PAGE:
To join in on this discussion, you must first log in.

Discussion:Vocabulary II: spelling and punctuation and grammar and usage and whatever...

From TaxAlmanac, A Free Online Resource for Tax Professionals
Note: You are using this website at your own risk, subject to our Disclaimer and Website Use and Contribution Terms.

From TaxAlmanac

Jump to: navigation, search

Discussion Forum Index --> General Chat --> Vocabulary II: spelling and punctuation and grammar and usage and whatever...


Spell Czech (talk|edits) said:

3 March 2013
The superfluous and redundant use of "both" is really starting to aggravate me.

"Larry and Mary both agreed to meet at six o'clock."
NO, NO, NO.
"Larry and Mary agreed to meet at six o'clock."

Spell Czech (talk|edits) said:

3 March 2013
And so is the use of the accents aigus in the English word "résumé". I'm not sure why it's pissing me off. Just because, I guess.

I can tell the difference between "resume" the verb, and "resume" the noun.

Podolin (talk|edits) said:

3 March 2013
What do you have against Vocabulary, which perhaps now is Vocabulary I?

Kevinh5 (talk|edits) said:

3 March 2013
vocabulaire

Kevinh5 (talk|edits) said:

3 March 2013
no accent aigu on that last e

Spell Czech (talk|edits) said:

3 March 2013
Which last e, Kevin?

Fiancée and fiancé are both *affectées*.

Vocabule I [credit Norm Crosby] had gotten so big, computerwiseish, my hamster-powered PC couldn't deal with it. But I assure you, it should *still* be mandatory reading for all neophytical 'Manackers.

Death&Taxes (talk|edits) said:

3 March 2013
To each his own bitch. I get pissed off when I see people behind the wheel not knowing how to negotiate a traffic circle ('roundabout' for UKBones).....you have to be ballsy to drive a circle and so many are not.

But SC reminds me of the signage on the GS Parkway: "Upgrade Ahead" What is wrong with 'hill' except that such features are not known in our flatland.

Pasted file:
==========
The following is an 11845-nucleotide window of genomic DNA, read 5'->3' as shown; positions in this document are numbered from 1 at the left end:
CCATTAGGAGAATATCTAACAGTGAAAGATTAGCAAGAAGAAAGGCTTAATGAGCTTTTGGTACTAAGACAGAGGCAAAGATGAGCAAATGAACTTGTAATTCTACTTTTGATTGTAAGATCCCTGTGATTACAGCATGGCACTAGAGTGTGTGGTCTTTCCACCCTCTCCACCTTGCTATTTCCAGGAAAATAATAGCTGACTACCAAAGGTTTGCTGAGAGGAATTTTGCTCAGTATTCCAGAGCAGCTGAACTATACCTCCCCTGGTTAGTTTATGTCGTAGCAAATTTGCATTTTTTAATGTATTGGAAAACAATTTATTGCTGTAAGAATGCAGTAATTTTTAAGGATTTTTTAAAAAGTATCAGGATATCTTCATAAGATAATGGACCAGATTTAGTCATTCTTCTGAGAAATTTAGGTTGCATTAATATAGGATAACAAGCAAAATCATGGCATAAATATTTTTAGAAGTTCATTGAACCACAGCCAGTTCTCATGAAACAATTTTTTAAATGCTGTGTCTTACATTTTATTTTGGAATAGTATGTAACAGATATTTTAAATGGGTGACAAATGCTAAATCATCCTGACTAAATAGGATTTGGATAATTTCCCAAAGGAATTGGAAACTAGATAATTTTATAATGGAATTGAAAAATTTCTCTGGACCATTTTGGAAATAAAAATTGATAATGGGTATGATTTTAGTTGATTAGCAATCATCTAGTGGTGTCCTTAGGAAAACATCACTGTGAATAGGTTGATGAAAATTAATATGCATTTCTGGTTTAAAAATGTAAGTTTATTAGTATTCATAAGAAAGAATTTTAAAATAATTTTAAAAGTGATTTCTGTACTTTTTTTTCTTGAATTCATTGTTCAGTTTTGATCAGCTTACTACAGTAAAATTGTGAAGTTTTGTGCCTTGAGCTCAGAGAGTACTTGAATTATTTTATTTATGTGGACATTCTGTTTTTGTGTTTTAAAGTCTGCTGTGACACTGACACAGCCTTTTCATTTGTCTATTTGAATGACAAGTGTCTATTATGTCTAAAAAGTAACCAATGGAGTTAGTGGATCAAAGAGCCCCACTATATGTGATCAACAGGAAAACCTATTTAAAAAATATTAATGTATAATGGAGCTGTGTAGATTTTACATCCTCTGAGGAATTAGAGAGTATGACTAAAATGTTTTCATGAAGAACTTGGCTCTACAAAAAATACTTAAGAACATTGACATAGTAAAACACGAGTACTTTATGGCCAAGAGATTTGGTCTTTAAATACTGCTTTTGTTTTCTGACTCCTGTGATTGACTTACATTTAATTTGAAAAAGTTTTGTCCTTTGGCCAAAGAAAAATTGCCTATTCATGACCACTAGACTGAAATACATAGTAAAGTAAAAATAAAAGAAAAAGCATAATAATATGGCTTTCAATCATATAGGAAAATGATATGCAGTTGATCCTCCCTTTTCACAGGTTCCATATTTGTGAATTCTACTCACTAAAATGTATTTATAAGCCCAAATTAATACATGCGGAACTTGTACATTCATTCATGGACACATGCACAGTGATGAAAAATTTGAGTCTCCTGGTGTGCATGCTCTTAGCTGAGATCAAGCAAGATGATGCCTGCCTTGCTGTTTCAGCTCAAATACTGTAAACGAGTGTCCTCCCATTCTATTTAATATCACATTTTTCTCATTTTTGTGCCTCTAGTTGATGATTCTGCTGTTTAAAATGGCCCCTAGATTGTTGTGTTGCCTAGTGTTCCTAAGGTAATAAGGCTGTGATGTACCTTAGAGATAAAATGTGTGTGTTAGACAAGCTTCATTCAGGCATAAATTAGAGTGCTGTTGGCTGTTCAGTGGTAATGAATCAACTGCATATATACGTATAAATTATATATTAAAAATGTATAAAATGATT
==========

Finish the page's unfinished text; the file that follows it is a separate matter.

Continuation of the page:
Podolin (talk|edits) said:

4 March 2013
Oral vs. verbal.

I appreciate you your being available.

Bracket Creep (talk|edits) said:

4 March 2013
You're right, Len. Telling someone that they have great oral skills may get you slapped in the face.

Podolin (talk|edits) said:

4 March 2013
BC, there are many words and phrases that can be misunderstood in our wonderful English language. For example, look at D&T's sentence above: "To each his own bitch." Do you have yours?

Spell Czech (talk|edits) said:

4 March 2013
Some more of my bêtes noires:

"Different than" vs. "different from"
"Can not" vs. "cannot"
"Should of" vs. "should have"
Writers who insist on using foreign words and phrases - especially in the plural - that I then have to look up...

Spell Czech (talk|edits) said:

4 March 2013
But D&T, wouldn't "hill" also be a warning about a *downgrade*...?

"Flatland" - Where is Snuffy Smith these days?

PHIL MOODY (talk|edits) said:

4 March 2013
Didn't you say that before?

Did you say that before?

I still say one should be yes, and the other no.

Spell Czech (talk|edits) said:

4 March 2013
"Did you or did you not say that before?" Answer: "Yes."

Kevinh5 (talk|edits) said:

4 March 2013
quell dommageaux

JAD (talk|edits) said:

4 March 2013
I want to share something with you all that I've been using in my office for the last couple of weeks, and this seems as good a thread as any to hijack. I purchased dictation software – Dragon Naturally Speaking 12 – and am using it now to write this post. It is so cool.

So how does this relate to a thread about vocabulary? It's been interesting to see in print the errors in how I speak. For example, I didn't realize that I change tenses often.

Seriously though, I highly recommend it. I've been doing emails and research memos with it. Preparing a memo is easier and more efficient when I can focus on the idea that I'm working on without the distraction of typing.

Ukbones (talk|edits) said:

5 March 2013
During an appointment today, a client said "OK, I'm ready. Just put your thing in my thing and give me what you've got."

MP-JD-LLM (talk|edits) said:

5 March 2013
Mr. Spell Czeck, "superfluous and redundant?" I am afraid that most readers don't realize how funny you are.

Podolin (talk|edits) said:

5 March 2013
Ukbones, how was it for you?

Ukbones (talk|edits) said:

5 March 2013
"Ukbones, how was it for you?"